The Report of the House of Representatives Standing Committee on Communications’ Inquiry into Cyber Crime entitled Hackers, Fraudsters and Botnets was released last night. It is a very long report with many recommendations. the main ones being that an Office of Online Security be established by the government as well a 24 hour public help centre.
There was a clear message to the Committee that home users are most vulnerable to cyber crime, often unwittingly exposing themselves and others to e-security risks through a lack of online protections. While prevention through education is important, on its own education is insufficient to combat sophisticated cyber crime techniques. The Committee believes that it is time to shift our thinking toward a model where consumers, industry and government accept greater shared responsibility for personal Internet security.
This report is not dealing with the current fad of blaming all social ills on social networking sites, but to do with the most prominent of actual cyber crime, online fraud, theft or destruction of information via spyware and malware and the controlling of your computer (as a botnet) by others. This is a really major problem and one which is being addressed here. Some of the recommendations are excellent and would give home users better knowledge and tools to protect their computers. These include ISP’s having to inform you if they suspect your computer has been compromised, and the power to deal with websites that are corrupted or hosting spyware or malware. However some recommendations seem impracticable:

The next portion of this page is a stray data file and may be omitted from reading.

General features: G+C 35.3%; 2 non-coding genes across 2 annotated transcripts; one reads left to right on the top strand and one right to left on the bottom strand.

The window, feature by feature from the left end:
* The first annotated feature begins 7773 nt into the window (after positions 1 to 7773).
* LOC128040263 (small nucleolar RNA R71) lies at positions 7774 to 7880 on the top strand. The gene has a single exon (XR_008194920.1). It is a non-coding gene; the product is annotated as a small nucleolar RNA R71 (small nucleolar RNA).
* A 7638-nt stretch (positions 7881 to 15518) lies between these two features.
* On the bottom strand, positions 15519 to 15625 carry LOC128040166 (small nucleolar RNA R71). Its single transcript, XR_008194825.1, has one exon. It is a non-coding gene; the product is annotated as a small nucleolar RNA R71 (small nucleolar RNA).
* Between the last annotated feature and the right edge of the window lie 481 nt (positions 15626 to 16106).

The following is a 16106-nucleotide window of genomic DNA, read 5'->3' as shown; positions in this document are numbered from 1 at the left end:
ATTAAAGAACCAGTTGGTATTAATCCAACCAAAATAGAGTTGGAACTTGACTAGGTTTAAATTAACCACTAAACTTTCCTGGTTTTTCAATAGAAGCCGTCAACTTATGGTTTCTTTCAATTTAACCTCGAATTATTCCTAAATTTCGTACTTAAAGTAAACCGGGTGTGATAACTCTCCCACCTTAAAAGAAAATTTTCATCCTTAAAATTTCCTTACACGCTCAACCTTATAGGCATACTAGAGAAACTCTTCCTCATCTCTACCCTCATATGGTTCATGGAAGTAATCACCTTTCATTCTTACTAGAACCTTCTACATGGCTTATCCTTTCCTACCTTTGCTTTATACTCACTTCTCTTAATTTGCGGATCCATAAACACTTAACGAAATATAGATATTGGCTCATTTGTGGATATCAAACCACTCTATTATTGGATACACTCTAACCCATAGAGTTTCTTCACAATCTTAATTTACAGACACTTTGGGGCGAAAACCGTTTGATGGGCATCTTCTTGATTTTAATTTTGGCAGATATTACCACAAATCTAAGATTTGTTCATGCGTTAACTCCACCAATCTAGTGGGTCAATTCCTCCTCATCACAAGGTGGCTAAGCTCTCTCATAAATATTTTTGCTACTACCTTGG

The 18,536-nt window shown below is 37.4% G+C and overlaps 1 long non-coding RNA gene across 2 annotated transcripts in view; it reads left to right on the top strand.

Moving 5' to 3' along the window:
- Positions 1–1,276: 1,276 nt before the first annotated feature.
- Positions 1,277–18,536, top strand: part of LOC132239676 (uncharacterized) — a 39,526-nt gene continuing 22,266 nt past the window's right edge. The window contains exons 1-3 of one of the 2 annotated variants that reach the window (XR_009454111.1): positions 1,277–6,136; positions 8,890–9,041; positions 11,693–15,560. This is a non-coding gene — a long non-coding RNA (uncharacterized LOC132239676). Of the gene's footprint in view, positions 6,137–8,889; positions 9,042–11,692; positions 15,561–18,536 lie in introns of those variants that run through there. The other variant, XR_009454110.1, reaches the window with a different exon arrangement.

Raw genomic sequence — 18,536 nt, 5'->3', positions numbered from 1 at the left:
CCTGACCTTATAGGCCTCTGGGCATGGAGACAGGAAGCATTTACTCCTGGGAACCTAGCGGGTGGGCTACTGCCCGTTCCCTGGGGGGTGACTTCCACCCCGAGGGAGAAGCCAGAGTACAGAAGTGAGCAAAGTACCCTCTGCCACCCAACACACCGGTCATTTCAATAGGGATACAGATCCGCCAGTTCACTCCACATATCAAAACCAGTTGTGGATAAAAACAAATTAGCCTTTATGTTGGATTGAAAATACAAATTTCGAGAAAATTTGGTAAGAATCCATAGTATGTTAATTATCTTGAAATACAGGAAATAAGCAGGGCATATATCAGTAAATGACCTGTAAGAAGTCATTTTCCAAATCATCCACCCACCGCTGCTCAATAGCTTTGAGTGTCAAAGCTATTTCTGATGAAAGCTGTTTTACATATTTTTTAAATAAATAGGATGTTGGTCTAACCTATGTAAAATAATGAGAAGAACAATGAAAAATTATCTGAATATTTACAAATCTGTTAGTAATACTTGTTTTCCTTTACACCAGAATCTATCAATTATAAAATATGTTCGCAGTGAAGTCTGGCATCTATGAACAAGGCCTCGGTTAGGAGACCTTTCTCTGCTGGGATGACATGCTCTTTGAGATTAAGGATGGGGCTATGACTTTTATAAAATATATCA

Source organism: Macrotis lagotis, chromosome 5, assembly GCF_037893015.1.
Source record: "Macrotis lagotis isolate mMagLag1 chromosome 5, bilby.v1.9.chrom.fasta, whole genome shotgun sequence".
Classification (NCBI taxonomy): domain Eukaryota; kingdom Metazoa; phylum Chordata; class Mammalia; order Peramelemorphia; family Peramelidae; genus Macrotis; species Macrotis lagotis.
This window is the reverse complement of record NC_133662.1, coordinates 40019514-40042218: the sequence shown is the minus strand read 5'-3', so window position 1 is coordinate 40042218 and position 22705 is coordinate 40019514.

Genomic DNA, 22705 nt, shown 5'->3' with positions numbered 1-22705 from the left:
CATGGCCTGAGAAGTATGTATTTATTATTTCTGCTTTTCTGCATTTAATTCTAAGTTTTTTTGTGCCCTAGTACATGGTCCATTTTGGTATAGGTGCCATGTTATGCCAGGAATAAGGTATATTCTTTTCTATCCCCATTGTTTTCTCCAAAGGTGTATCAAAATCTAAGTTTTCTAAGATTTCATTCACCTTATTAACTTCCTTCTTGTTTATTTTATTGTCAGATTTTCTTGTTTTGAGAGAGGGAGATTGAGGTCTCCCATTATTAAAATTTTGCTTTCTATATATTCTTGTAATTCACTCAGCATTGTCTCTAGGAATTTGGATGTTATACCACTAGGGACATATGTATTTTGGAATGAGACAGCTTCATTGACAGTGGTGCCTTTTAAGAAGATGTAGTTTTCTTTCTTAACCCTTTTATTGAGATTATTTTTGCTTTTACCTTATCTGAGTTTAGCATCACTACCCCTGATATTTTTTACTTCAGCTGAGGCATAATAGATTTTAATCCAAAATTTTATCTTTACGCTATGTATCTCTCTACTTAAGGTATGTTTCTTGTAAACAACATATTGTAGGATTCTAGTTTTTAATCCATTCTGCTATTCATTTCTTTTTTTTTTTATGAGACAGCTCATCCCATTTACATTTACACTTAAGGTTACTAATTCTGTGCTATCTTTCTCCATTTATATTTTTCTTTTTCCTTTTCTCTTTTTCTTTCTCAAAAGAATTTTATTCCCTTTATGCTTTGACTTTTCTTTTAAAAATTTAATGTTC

a requirement that [ISP] acceptable use policies include contractual obligations that require a subscriber to:
install anti-virus software and firewalls before the Internet connection is activated;
Read the report, and then go check your anti-virus.